The Government Manual concludes with the History of Agency Organization Structures. This section of the manual is arguably the highlight of this publication, as it provides a history of the lifetime and timeline of each agency as the U.S. Government grows with the country. For example, the Bureau of Immigration was created in 1891 as a branch of the Department of Treasury and cycled through to the Department of Commerce and Labor, the Department of Labor, the Department of Justice, and finally, after losing its name but keeping its functions, landed in the newly established Department of Homeland Security in 2002.

The Government Manual is not only a great resource on the United States Federal government and its functions, but also a goldmine of new information and interesting facts that are not commonly known about the U.S. Government and the country’s history.  So, if you would like  to understand how the U.S. Government is organized, then this is the book for you!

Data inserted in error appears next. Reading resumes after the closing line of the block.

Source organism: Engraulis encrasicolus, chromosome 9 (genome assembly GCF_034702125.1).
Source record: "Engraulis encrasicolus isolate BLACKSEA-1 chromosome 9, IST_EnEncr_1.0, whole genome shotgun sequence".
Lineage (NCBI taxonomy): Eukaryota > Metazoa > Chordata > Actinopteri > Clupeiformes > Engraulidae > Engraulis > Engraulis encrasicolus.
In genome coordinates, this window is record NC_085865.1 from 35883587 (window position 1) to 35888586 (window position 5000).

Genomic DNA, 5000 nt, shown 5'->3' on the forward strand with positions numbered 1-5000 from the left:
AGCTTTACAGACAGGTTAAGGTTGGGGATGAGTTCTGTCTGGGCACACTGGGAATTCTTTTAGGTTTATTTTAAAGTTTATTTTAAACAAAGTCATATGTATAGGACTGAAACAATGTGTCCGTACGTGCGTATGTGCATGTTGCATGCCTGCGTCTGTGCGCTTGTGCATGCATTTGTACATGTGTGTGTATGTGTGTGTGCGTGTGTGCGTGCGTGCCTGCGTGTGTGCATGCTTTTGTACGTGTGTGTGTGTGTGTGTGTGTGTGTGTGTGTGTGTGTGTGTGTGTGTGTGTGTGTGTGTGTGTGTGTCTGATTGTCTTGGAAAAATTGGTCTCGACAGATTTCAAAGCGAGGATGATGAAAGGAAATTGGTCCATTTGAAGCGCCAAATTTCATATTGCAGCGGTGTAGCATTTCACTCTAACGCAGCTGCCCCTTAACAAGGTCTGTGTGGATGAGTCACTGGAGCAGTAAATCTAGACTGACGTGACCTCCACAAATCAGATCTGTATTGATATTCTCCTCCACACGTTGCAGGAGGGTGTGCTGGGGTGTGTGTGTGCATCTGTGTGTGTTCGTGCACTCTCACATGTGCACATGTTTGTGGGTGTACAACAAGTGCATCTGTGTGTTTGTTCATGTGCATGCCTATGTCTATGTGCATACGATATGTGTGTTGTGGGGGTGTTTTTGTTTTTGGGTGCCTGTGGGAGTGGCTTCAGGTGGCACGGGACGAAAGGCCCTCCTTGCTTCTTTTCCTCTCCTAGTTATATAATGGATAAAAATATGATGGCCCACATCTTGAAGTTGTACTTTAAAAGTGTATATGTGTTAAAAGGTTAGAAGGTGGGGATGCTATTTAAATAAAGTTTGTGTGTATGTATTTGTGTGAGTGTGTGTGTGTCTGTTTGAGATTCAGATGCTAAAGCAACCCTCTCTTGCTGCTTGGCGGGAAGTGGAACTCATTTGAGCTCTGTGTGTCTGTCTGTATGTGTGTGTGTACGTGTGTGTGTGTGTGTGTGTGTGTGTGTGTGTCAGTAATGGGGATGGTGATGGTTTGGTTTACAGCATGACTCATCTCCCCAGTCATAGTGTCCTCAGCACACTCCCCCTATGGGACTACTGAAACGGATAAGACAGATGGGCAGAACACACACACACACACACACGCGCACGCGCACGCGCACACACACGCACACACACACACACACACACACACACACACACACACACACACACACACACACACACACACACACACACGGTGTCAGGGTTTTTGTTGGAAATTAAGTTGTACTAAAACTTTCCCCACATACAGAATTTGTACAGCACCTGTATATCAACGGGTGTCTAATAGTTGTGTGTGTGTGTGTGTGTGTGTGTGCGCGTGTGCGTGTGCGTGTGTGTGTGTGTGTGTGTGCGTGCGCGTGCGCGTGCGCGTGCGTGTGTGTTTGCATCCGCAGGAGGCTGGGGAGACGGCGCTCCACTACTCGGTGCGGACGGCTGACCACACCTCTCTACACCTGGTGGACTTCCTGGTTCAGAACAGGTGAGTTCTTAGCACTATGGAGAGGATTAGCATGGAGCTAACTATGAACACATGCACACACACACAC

How can I get a copy of “The United States Government Manual 2013”?

About the Author: Our guest blogger is Emma Wojtowicz, Public Relations Specialist in GPO’s Office of Public Affairs. Additional content provided by Stephanie Jaeger, Sales & Marketing Coordinator for GPO’s Sales & Marketing Division and is responsible for marketing GPO’s publishing services to the Federal sector.


Parent Power: The Power to Make a Difference

July 25, 2013

In honor of National Parents’ Day, celebrated the fourth Sunday of July, Government Book Talk reviews this exemplary parenting guide from the Department of Education, Parent Power: Build the Bridge to Success.

parentpower The opening of the Department of Education’s Parent Power: Build the Bridge to Success is a quote from President Obama made in July 2009:

“To parents, we can’t tell our kids to do well in school and then fail to support them when they get home. You can’t just contract out parenting. For our kids to excel, we have to accept our responsibility to help them learn.”